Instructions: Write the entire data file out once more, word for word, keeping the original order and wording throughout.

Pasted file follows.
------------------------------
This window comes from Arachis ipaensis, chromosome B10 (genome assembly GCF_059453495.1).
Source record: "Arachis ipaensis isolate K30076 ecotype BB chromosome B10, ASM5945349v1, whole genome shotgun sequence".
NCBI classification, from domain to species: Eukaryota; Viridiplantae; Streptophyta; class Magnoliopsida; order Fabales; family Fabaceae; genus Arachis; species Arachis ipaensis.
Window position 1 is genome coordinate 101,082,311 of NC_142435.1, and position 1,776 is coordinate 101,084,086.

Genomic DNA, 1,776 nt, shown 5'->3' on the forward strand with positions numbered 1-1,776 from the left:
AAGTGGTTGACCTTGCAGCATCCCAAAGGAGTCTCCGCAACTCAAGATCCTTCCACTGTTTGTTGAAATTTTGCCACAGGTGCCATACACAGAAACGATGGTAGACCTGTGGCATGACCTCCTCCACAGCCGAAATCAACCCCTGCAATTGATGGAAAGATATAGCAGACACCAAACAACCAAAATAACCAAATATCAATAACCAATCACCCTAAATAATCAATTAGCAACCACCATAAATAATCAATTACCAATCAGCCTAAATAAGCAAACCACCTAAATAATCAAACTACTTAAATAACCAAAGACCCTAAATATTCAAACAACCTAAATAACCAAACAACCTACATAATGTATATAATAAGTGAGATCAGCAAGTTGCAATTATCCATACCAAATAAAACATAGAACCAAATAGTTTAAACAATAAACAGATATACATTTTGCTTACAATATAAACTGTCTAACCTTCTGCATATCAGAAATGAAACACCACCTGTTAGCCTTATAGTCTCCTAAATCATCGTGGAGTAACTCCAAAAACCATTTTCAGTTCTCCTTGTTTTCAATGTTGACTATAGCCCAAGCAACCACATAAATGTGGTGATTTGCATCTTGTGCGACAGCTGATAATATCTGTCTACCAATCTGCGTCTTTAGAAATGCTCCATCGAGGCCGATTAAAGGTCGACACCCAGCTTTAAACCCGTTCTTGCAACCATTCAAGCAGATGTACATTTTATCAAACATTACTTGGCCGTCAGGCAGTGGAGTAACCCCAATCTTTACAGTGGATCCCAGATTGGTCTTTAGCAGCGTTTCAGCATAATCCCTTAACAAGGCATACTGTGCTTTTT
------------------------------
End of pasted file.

This window comes from Arachis ipaensis, chromosome B10 (genome assembly GCF_059453495.1).
Source record: "Arachis ipaensis isolate K30076 ecotype BB chromosome B10, ASM5945349v1, whole genome shotgun sequence".
NCBI classification, from domain to species: Eukaryota; Viridiplantae; Streptophyta; class Magnoliopsida; order Fabales; family Fabaceae; genus Arachis; species Arachis ipaensis.
Window position 1 is genome coordinate 101,082,311 of NC_142435.1, and position 1,776 is coordinate 101,084,086.

Genomic DNA, 1,776 nt, shown 5'->3' on the forward strand with positions numbered 1-1,776 from the left:
AAGTGGTTGACCTTGCAGCATCCCAAAGGAGTCTCCGCAACTCAAGATCCTTCCACTGTTTGTTGAAATTTTGCCACAGGTGCCATACACAGAAACGATGGTAGACCTGTGGCATGACCTCCTCCACAGCCGAAATCAACCCCTGCAATTGATGGAAAGATATAGCAGACACCAAACAACCAAAATAACCAAATATCAATAACCAATCACCCTAAATAATCAATTAGCAACCACCATAAATAATCAATTACCAATCAGCCTAAATAAGCAAACCACCTAAATAATCAAACTACTTAAATAACCAAAGACCCTAAATATTCAAACAACCTAAATAACCAAACAACCTACATAATGTATATAATAAGTGAGATCAGCAAGTTGCAATTATCCATACCAAATAAAACATAGAACCAAATAGTTTAAACAATAAACAGATATACATTTTGCTTACAATATAAACTGTCTAACCTTCTGCATATCAGAAATGAAACACCACCTGTTAGCCTTATAGTCTCCTAAATCATCGTGGAGTAACTCCAAAAACCATTTTCAGTTCTCCTTGTTTTCAATGTTGACTATAGCCCAAGCAACCACATAAATGTGGTGATTTGCATCTTGTGCGACAGCTGATAATATCTGTCTACCAATCTGCGTCTTTAGAAATGCTCCATCGAGGCCGATTAAAGGTCGACACCCAGCTTTAAACCCGTTCTTGCAACCATTCAAGCAGATGTACATTTTATCAAACATTACTTGGCCGTCAGGCAGTGGAGTAACCCCAATCTTTACAGTGGATCCCAGATTGGTCTTTAGCAGCGTTTCAGCATAATCCCTTAACAAGGCATACTGTGCTTTTT